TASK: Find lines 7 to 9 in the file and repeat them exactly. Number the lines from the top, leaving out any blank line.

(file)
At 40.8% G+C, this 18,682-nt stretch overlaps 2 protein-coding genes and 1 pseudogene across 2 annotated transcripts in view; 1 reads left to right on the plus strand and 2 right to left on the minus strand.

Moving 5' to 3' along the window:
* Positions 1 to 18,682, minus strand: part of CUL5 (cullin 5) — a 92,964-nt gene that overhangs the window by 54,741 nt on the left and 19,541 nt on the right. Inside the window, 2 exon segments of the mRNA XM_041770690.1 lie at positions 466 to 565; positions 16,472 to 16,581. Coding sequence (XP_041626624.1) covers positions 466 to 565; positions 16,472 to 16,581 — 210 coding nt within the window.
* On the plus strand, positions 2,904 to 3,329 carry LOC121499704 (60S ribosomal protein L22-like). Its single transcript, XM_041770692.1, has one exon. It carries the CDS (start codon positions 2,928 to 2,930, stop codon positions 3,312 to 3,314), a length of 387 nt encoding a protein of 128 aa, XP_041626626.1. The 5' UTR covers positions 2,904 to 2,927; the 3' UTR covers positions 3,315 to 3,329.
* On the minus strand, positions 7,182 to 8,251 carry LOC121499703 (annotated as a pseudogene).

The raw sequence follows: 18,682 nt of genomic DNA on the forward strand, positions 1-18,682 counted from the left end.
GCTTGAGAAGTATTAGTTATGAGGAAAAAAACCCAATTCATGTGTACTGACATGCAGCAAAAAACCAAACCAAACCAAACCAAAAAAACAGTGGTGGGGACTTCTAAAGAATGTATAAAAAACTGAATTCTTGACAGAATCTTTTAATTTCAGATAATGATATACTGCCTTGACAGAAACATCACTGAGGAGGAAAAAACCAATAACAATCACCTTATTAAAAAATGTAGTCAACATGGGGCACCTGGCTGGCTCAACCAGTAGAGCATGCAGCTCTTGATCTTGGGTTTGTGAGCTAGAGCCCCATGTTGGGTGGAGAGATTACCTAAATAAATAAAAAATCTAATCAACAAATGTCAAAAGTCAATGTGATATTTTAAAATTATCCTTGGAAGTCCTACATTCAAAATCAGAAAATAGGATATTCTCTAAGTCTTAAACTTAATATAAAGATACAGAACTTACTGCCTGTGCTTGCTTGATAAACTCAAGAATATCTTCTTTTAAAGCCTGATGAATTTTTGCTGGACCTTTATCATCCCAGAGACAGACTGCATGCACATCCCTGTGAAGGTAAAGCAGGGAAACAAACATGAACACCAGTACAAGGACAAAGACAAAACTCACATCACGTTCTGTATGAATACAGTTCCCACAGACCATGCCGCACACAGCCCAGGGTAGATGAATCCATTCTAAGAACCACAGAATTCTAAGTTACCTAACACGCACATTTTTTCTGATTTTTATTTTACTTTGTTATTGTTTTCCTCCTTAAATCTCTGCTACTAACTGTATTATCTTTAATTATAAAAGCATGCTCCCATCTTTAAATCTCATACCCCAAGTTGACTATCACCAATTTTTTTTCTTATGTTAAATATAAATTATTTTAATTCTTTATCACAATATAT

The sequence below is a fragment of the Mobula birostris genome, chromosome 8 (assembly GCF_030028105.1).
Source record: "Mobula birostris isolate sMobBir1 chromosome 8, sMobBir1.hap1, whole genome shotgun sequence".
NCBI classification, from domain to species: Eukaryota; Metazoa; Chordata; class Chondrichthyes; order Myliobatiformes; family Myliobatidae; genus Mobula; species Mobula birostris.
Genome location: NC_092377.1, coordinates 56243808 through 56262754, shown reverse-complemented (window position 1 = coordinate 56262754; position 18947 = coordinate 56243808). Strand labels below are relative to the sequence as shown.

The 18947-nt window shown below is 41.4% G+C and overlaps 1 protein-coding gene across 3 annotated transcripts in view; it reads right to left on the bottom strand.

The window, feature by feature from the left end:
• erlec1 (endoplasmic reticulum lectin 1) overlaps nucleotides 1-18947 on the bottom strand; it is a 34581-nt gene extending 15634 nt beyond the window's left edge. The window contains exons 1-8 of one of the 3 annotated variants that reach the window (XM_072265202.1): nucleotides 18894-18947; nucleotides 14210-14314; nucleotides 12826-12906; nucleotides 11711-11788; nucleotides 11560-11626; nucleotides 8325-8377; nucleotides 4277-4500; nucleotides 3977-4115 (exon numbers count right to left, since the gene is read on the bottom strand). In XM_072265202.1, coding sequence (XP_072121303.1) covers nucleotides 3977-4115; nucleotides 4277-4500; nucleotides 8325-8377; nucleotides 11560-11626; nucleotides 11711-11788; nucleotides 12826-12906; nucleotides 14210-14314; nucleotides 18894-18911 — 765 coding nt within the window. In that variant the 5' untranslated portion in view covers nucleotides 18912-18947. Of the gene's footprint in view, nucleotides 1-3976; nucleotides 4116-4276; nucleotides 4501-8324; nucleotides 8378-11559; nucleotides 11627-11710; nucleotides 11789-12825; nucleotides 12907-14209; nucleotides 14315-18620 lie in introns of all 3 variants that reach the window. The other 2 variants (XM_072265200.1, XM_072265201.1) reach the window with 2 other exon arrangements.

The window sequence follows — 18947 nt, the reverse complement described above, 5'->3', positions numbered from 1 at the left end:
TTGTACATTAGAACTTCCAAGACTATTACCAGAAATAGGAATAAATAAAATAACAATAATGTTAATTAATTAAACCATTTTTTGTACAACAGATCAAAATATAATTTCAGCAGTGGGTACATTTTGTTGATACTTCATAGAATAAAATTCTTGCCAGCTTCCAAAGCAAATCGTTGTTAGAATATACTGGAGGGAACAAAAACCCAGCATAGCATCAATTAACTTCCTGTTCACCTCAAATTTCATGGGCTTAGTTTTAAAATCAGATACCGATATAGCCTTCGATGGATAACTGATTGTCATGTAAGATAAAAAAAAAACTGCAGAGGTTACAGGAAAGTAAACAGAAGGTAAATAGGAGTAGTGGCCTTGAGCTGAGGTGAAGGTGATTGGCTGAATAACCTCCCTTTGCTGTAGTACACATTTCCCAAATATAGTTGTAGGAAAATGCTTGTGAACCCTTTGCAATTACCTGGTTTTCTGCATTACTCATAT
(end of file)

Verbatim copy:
GCTTGAGAAGTATTAGTTATGAGGAAAAAAACCCAATTCATGTGTACTGACATGCAGCAAAAAACCAAACCAAACCAAACCAAAAAAACAGTGGTGGGGACTTCTAAAGAATGTATAAAAAACTGAATTCTTGACAGAATCTTTTAATTTCAGATAATGATATACTGCCTTGACAGAAACATCACTGAGGAGGAAAAAACCAATAACAATCACCTTATTAAAAAATGTAGTCAACATGGGGCACCTGGCTGGCTCAACCAGTAGAGCATGCAGCTCTTGATCTTGGGTTTGTGAGCTAGAGCCCCATGTTGGGTGGAGAGATTACCTAAATAAATAAAAAATCTAATCAACAAATGTCAAAAGTCAATGTGATATTTTAAAATTATCCTTGGAAGTCCTACATTCAAAATCAGAAAATAGGATATTCTCTAAGTCTTAAACTTAATATAAAGATACAGAACTTACTGCCTGTGCTTGCTTGATAAACTCAAGAATATCTTCTTTTAAAGCCTGATGAATTTTTGCTGGACCTTTATCATCCCAGAGACAGACTGCATGCACATCCCTGTGAAGGTAAAGCAGGGAAACAAACATGAACACCAGTACAAGGACAAAGACAAAACTCACATCACGTTCTGTATGAATACAGTTCCCACAGACCATGCCGCACACAGCCCAGGGTAGATGAATCCATTCTAAGAACCACAGAATTCTAAGTTACCTAACACGCACATTTTTTCTGATTTTTATTTTACTTTGTTATTGTTTTCCTCCTTAAATCTCTGCTACTAACTGTATTATCTTTAATTATAAAAGCATGCTCCCATCTTTAAATCTCATACCCCAAGTTGACTATCACCAATTTTTTTTCTTATGTTAAATATAAATTATTTTAATTCTTTATCACAATATAT

The sequence below is a fragment of the Mobula birostris genome, chromosome 8 (assembly GCF_030028105.1).
Source record: "Mobula birostris isolate sMobBir1 chromosome 8, sMobBir1.hap1, whole genome shotgun sequence".